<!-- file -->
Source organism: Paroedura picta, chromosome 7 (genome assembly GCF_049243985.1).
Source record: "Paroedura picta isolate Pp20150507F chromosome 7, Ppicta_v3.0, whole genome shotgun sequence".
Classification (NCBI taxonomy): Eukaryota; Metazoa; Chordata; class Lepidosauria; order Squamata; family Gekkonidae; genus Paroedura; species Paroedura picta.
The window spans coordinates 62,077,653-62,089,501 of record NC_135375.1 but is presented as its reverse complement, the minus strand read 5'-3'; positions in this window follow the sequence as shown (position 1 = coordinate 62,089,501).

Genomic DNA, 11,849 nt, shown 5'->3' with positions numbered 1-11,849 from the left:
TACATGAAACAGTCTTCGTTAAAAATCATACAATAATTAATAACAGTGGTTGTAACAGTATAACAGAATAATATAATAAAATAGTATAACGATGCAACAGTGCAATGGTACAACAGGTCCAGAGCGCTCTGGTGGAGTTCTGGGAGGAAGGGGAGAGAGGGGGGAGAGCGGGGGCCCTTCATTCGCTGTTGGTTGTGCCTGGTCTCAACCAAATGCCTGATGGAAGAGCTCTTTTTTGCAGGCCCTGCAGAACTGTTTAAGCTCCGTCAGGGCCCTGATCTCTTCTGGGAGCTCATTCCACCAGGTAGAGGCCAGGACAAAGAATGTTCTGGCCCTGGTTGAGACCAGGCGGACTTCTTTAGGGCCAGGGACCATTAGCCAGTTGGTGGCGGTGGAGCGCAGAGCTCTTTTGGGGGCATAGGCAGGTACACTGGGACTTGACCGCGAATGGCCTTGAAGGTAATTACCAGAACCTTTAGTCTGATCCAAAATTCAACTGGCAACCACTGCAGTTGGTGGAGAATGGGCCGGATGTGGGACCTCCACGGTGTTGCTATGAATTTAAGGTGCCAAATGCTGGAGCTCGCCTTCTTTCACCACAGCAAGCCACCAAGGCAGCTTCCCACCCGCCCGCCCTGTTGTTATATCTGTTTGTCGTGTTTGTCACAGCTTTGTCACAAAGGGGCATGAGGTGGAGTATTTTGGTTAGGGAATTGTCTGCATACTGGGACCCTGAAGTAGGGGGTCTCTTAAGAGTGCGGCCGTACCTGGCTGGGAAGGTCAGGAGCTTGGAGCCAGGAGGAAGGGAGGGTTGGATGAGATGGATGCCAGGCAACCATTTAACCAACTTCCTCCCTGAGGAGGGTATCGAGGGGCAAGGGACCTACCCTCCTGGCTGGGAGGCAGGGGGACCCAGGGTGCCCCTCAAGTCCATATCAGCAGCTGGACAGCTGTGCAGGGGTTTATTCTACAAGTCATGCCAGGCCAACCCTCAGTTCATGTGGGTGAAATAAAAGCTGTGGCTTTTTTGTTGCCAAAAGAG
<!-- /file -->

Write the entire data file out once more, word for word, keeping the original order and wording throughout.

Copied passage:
Source organism: Paroedura picta, chromosome 7 (genome assembly GCF_049243985.1).
Source record: "Paroedura picta isolate Pp20150507F chromosome 7, Ppicta_v3.0, whole genome shotgun sequence".
Classification (NCBI taxonomy): Eukaryota; Metazoa; Chordata; class Lepidosauria; order Squamata; family Gekkonidae; genus Paroedura; species Paroedura picta.
The window spans coordinates 62,077,653-62,089,501 of record NC_135375.1 but is presented as its reverse complement, the minus strand read 5'-3'; positions in this window follow the sequence as shown (position 1 = coordinate 62,089,501).

Genomic DNA, 11,849 nt, shown 5'->3' with positions numbered 1-11,849 from the left:
TACATGAAACAGTCTTCGTTAAAAATCATACAATAATTAATAACAGTGGTTGTAACAGTATAACAGAATAATATAATAAAATAGTATAACGATGCAACAGTGCAATGGTACAACAGGTCCAGAGCGCTCTGGTGGAGTTCTGGGAGGAAGGGGAGAGAGGGGGGAGAGCGGGGGCCCTTCATTCGCTGTTGGTTGTGCCTGGTCTCAACCAAATGCCTGATGGAAGAGCTCTTTTTTGCAGGCCCTGCAGAACTGTTTAAGCTCCGTCAGGGCCCTGATCTCTTCTGGGAGCTCATTCCACCAGGTAGAGGCCAGGACAAAGAATGTTCTGGCCCTGGTTGAGACCAGGCGGACTTCTTTAGGGCCAGGGACCATTAGCCAGTTGGTGGCGGTGGAGCGCAGAGCTCTTTTGGGGGCATAGGCAGGTACACTGGGACTTGACCGCGAATGGCCTTGAAGGTAATTACCAGAACCTTTAGTCTGATCCAAAATTCAACTGGCAACCACTGCAGTTGGTGGAGAATGGGCCGGATGTGGGACCTCCACGGTGTTGCTATGAATTTAAGGTGCCAAATGCTGGAGCTCGCCTTCTTTCACCACAGCAAGCCACCAAGGCAGCTTCCCACCCGCCCGCCCTGTTGTTATATCTGTTTGTCGTGTTTGTCACAGCTTTGTCACAAAGGGGCATGAGGTGGAGTATTTTGGTTAGGGAATTGTCTGCATACTGGGACCCTGAAGTAGGGGGTCTCTTAAGAGTGCGGCCGTACCTGGCTGGGAAGGTCAGGAGCTTGGAGCCAGGAGGAAGGGAGGGTTGGATGAGATGGATGCCAGGCAACCATTTAACCAACTTCCTCCCTGAGGAGGGTATCGAGGGGCAAGGGACCTACCCTCCTGGCTGGGAGGCAGGGGGACCCAGGGTGCCCCTCAAGTCCATATCAGCAGCTGGACAGCTGTGCAGGGGTTTATTCTACAAGTCATGCCAGGCCAACCCTCAGTTCATGTGGGTGAAATAAAAGCTGTGGCTTTTTTGTTGCCAAAAGAG